Frequently when people start working on their tax returns at the beginning of a new year, I start seeing questions whether Child Support and Alimony are taxable. Before I provide more information, it should be noted that this information is very general in nature and I am not a tax attorney, so if you have specific questions or your situation is confusing, consult a specialist.
However, the short answer is that Child Support is not taxable to the recipient but Alimony is (taxable to the recipient). If you are receiving Child Support and Alimony, check your “divorce papers.” Your property settlement agreement or court order will likely address these two payments, and help you determine how much income to claim on your tax return for alimony, which is defined as required payments by court order or agreement. If the agreement says that the payments you are receiving are not alimony, even though they may look like alimony, they probably are not alimony.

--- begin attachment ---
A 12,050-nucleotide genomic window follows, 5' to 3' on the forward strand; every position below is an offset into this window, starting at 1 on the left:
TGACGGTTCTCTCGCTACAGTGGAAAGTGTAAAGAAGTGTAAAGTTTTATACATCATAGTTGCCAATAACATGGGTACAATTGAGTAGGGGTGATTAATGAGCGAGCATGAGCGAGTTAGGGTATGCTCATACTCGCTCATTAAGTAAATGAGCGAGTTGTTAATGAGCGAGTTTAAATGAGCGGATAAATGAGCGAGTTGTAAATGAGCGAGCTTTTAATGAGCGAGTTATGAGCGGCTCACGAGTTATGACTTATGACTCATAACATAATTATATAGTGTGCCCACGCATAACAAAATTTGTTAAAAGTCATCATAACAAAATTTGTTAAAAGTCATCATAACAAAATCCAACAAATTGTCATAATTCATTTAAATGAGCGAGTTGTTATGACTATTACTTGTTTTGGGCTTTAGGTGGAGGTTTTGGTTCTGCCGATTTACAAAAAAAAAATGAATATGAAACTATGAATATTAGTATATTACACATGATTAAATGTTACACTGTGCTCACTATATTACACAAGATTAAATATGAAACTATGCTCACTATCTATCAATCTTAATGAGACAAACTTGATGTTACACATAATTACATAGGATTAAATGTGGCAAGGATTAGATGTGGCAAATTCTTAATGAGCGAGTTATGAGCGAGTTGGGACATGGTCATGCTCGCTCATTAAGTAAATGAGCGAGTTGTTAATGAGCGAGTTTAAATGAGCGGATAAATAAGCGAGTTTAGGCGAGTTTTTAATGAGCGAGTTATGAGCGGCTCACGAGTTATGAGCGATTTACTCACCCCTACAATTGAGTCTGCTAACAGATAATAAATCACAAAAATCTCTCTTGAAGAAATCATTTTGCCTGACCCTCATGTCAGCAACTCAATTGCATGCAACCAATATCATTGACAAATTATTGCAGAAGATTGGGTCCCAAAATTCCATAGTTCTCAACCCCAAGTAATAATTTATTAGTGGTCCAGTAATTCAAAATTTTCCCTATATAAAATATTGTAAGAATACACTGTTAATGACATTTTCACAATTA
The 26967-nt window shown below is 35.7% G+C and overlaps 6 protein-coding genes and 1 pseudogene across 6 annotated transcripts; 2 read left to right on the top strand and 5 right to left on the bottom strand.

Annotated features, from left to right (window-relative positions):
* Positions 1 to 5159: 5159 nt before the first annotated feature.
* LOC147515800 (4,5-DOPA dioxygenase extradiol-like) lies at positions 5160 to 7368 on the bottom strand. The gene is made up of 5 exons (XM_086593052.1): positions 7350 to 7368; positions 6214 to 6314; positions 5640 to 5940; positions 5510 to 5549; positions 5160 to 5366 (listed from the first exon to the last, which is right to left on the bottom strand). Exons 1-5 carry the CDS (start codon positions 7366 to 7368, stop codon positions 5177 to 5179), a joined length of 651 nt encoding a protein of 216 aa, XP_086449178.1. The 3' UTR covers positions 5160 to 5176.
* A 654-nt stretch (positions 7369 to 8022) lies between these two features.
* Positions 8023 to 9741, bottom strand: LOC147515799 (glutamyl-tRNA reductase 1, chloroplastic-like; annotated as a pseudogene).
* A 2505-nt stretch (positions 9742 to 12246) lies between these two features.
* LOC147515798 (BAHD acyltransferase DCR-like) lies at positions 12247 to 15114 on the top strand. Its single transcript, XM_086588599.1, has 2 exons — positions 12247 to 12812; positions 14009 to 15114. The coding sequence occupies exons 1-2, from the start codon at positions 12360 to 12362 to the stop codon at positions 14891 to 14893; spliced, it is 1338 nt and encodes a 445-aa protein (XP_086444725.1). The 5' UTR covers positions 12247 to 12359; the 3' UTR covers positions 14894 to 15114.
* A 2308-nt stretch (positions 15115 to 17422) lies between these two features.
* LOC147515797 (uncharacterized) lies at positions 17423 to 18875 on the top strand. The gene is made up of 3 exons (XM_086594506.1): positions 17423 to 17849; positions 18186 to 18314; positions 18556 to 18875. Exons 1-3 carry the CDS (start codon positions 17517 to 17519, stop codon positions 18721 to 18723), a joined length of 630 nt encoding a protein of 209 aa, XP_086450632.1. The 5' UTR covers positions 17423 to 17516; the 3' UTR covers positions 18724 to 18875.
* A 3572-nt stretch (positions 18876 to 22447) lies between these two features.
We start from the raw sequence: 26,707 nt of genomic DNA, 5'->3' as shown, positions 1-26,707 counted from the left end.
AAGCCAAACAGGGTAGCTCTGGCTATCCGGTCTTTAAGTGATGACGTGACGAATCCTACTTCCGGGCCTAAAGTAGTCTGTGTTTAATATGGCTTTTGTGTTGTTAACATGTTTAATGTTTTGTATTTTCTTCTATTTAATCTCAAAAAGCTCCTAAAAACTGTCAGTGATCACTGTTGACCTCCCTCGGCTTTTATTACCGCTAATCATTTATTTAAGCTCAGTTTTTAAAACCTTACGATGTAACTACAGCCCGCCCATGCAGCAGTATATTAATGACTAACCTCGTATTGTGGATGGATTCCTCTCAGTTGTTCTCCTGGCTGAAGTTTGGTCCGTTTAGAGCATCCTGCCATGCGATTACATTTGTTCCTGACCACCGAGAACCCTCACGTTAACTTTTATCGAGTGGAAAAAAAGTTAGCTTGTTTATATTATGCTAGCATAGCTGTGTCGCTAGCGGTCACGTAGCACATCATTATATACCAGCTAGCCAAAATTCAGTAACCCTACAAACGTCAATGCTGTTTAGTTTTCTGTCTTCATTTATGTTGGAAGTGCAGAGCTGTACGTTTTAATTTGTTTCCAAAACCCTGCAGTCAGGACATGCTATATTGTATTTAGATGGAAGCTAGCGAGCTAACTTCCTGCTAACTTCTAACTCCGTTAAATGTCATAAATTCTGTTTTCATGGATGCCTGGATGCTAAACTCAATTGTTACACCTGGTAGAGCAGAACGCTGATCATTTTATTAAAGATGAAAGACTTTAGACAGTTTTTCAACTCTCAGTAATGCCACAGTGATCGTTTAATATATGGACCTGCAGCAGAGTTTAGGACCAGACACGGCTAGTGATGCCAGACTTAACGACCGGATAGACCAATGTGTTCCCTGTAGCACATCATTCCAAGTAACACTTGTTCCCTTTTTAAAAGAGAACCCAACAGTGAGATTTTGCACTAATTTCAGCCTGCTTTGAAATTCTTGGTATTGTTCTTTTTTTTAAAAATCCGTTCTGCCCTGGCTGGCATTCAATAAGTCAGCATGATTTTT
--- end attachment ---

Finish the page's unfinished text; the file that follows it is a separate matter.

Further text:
So if the payments you are receiving are not alimony, then you do not need to claim them as income and your ex-spouse cannot take a deduction for the payments. However, if the amount received is taxable alimony*, then you will need to include that amount on your form 1040 as income. This is why it is important to make sure that the types of payments you receive in a divorce are clearly specified in the court order or agreement.
- Alimony gets treated differently from child support on your tax return.
- Alimony is tax deductible to the person who pays it, and included in the taxable income of the person who receives it.
- Child support, by contrast, is not taxable to the person who receives it and is not tax deductible to the person who pays it.
* If you and your spouse have dramatically different incomes, there may be some tax advantages to using alimony, even if a judge wouldn’t ordinarily award it.